Dr Leila Cuttle

Research Scientist, Centre for Children’s Health Research (Burn treatments)

Dr Leila Cuttle is animated as she describes the path that has led her to become the head of burns laboratory research at the Centre for Children’s Health Research in Brisbane.

‘For me it crystallised very early. I had always wanted to be doing science which helped people. But it wasn’t until I started working with burn clinicians at the Lady Cilento Children’s Hospital that I could see there was so much that could be done to improve the health of children with burn injuries. By working at QUT’s Centre for Children’s Health Research led by Professor Geoff Cleghorn (see transcript), I’m right next door to the children’s hospital and I can directly interact with the children affected by burn injuries.

Her face changes and she becomes quiet. “The impact of a serious burn on a child and their family is huge. It can be life-changing and the sense of guilt and psychological burden cannot be underestimated. If we can make a positive difference to that then for me, there can be nothing more satisfying.”

Leila works with a team of researchers looking into the role of blister fluid in burns and whether it advances or deters the healing process.

The importance of taking a holistic approach to the treatment of burns lies at the heart of the QUT team’s work and they collaborate closely with peers in psychology, nursing, mathematics and creative industries.

From bench to bedside:

Leila is keen to emphasise this is not purely academic. It is very much routed in the real world, and the team spends several hours every week in the wards of the neighbouring Lady Cilento Children’s Hospital.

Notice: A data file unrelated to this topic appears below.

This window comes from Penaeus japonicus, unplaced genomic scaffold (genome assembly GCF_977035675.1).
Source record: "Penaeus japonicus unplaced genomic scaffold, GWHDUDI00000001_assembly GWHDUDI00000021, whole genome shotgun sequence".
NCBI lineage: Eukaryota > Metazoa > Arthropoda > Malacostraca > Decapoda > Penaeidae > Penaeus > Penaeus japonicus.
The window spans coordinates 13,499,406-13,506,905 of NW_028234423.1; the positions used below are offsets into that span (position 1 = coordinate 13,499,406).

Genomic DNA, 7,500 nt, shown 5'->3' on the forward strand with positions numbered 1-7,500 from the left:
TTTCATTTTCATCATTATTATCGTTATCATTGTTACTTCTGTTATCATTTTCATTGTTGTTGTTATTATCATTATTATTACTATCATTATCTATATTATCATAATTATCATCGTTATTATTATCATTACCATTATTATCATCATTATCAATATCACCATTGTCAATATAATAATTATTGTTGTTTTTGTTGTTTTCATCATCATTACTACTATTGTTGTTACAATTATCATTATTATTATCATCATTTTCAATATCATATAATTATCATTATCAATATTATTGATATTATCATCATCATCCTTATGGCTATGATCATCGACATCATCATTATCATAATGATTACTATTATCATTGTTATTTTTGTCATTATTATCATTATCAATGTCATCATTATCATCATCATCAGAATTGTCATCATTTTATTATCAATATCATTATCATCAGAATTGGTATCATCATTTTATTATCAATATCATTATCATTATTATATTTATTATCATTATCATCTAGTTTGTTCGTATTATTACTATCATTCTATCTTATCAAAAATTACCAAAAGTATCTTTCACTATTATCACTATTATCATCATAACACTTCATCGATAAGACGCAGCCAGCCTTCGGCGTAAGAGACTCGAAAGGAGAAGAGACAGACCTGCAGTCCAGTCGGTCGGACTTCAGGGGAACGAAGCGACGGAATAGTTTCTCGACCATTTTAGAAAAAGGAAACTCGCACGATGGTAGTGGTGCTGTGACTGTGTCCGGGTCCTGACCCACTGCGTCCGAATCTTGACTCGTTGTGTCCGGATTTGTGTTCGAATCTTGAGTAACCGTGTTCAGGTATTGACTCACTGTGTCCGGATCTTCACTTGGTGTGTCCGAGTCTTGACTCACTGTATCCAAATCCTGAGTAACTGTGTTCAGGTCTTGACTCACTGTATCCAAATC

“Through talking with patients, carers and the hospital staff we continue to evolve our research to reflect lived experiences. Prevention is of course ideal, and education and public awareness is critical.

“We are currently working with an app called ‘Cool Runnings’ – which will promote the importance of 20 minutes of cool running water straight after a burn has occurred.

Many people think ice is the best option, but in fact the danger is you end up with frost bite, which is equally detrimental for skin.

Real health for me is just that; using your expertise to collaborate with peers and make a difference to the real experiences and challenges facing people every day. For me there is nothing more inspiring than seeing the impact of your work in such a setting as the Lady Cilento Children’s Hospital.

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Study at QUT

Find out more about the School of Biomedical Sciences at QUT.

Centre for Children’s Health Research

Find out more about the Centre for Children’s Health Research (CCHR), Queensland’s first fully integrated research facility focused on child and adolescent health research and services

The Real World

Visit Coolburns for burn treatment information and more.